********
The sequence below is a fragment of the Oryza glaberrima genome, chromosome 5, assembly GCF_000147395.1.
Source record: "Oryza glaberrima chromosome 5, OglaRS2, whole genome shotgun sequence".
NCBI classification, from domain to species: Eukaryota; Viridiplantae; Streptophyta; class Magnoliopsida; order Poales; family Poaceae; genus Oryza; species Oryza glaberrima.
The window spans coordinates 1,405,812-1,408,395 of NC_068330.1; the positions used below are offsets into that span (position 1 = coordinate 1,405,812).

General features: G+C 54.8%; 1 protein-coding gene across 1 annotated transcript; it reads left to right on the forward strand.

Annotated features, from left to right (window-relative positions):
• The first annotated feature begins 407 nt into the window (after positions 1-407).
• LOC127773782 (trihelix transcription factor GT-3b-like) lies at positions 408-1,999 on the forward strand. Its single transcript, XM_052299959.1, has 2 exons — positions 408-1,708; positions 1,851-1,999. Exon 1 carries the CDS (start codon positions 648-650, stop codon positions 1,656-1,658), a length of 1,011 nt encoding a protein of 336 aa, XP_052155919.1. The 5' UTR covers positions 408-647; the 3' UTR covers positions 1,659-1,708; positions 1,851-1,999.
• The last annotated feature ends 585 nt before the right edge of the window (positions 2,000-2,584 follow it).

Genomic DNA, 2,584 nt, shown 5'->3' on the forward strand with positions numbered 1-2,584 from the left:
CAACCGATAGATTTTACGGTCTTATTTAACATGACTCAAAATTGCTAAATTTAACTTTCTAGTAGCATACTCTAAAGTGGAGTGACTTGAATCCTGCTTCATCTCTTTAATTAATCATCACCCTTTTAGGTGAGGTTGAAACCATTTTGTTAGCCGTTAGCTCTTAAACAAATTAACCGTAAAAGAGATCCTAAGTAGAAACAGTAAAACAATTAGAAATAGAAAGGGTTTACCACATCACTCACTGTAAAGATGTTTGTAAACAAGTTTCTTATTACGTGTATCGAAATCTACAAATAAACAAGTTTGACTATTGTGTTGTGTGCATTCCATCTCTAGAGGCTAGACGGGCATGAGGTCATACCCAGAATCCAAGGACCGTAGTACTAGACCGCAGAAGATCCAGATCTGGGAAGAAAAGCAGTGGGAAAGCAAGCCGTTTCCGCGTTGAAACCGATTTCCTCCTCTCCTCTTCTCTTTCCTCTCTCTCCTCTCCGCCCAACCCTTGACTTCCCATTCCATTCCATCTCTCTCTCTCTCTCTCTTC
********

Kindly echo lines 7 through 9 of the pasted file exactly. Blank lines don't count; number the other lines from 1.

• The first annotated feature begins 407 nt into the window (after positions 1-407).
• LOC127773782 (trihelix transcription factor GT-3b-like) lies at positions 408-1,999 on the forward strand. Its single transcript, XM_052299959.1, has 2 exons — positions 408-1,708; positions 1,851-1,999. Exon 1 carries the CDS (start codon positions 648-650, stop codon positions 1,656-1,658), a length of 1,011 nt encoding a protein of 336 aa, XP_052155919.1. The 5' UTR covers positions 408-647; the 3' UTR covers positions 1,659-1,708; positions 1,851-1,999.
• The last annotated feature ends 585 nt before the right edge of the window (positions 2,000-2,584 follow it).